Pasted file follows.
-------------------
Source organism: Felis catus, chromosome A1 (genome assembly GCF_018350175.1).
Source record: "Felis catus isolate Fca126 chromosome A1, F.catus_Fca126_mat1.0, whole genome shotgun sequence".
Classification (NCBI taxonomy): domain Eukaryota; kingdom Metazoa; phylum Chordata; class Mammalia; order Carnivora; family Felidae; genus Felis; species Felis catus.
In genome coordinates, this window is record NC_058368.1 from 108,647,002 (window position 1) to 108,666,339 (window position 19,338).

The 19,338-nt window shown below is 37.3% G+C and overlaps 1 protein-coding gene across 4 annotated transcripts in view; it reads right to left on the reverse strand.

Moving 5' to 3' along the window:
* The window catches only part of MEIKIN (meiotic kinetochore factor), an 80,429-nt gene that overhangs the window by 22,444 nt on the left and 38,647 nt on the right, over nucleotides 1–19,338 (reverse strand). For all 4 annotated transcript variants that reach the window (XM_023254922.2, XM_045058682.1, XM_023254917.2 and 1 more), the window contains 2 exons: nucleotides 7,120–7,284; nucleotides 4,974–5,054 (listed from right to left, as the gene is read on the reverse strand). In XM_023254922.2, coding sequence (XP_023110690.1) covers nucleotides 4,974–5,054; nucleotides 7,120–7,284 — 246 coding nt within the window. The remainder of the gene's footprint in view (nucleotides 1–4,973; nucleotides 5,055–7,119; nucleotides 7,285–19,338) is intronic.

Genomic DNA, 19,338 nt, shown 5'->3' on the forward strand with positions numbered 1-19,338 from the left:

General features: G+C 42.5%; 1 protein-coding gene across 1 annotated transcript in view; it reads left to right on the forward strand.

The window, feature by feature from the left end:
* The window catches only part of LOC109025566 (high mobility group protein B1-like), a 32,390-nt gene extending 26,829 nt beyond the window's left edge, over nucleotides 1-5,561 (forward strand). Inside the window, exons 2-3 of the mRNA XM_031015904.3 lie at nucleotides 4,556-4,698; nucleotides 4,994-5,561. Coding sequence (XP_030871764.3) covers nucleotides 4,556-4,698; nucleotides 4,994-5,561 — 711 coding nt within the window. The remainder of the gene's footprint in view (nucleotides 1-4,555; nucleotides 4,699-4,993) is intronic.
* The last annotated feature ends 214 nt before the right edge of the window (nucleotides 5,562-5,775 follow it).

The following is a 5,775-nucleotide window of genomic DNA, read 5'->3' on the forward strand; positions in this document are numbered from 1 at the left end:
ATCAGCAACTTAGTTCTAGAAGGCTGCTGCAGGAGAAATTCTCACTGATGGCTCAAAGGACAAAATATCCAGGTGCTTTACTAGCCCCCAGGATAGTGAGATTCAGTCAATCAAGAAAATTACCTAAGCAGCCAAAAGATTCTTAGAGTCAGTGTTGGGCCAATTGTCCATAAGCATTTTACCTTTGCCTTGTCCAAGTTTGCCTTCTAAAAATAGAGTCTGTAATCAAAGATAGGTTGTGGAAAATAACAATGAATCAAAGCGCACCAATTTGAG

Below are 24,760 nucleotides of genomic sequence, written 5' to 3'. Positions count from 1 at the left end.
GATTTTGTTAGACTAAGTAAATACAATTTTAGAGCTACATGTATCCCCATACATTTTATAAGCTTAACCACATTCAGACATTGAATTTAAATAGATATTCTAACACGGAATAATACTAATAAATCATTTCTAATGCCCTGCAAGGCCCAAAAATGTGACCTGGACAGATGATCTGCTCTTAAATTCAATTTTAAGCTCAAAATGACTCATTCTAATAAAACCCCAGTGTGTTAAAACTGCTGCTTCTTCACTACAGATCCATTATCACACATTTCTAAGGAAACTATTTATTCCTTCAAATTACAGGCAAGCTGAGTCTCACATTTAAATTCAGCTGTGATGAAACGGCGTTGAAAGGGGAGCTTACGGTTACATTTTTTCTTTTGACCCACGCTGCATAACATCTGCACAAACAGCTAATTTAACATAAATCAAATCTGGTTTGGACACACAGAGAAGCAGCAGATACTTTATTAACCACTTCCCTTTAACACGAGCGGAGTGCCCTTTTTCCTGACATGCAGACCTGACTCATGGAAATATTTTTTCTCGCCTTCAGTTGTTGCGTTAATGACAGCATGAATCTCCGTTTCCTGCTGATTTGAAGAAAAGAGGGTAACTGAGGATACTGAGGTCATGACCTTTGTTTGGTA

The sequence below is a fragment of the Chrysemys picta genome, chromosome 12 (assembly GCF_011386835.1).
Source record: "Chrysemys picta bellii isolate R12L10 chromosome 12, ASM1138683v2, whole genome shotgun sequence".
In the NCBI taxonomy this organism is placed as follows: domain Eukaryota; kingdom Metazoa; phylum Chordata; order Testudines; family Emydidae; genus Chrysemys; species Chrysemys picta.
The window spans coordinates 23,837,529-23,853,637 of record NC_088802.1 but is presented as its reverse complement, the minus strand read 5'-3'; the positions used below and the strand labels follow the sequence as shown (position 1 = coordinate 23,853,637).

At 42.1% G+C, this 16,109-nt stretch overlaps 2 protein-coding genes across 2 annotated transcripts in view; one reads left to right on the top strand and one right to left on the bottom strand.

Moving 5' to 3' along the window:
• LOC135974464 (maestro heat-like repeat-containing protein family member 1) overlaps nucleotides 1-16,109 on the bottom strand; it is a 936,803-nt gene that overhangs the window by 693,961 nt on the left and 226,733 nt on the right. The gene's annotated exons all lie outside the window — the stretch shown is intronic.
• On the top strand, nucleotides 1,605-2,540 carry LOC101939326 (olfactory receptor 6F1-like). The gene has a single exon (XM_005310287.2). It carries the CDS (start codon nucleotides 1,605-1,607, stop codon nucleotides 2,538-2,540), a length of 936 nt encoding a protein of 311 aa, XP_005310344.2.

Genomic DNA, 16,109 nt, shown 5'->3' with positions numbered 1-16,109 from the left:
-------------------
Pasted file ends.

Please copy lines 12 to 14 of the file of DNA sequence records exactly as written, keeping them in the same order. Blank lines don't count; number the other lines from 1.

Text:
* The last annotated feature ends 214 nt before the right edge of the window (nucleotides 5,562-5,775 follow it).

The following is a 5,775-nucleotide window of genomic DNA, read 5'->3' on the forward strand; positions in this document are numbered from 1 at the left end:
ATCAGCAACTTAGTTCTAGAAGGCTGCTGCAGGAGAAATTCTCACTGATGGCTCAAAGGACAAAATATCCAGGTGCTTTACTAGCCCCCAGGATAGTGAGATTCAGTCAATCAAGAAAATTACCTAAGCAGCCAAAAGATTCTTAGAGTCAGTGTTGGGCCAATTGTCCATAAGCATTTTACCTTTGCCTTGTCCAAGTTTGCCTTCTAAAAATAGAGTCTGTAATCAAAGATAGGTTGTGGAAAATAACAATGAATCAAAGCGCACCAATTTGAG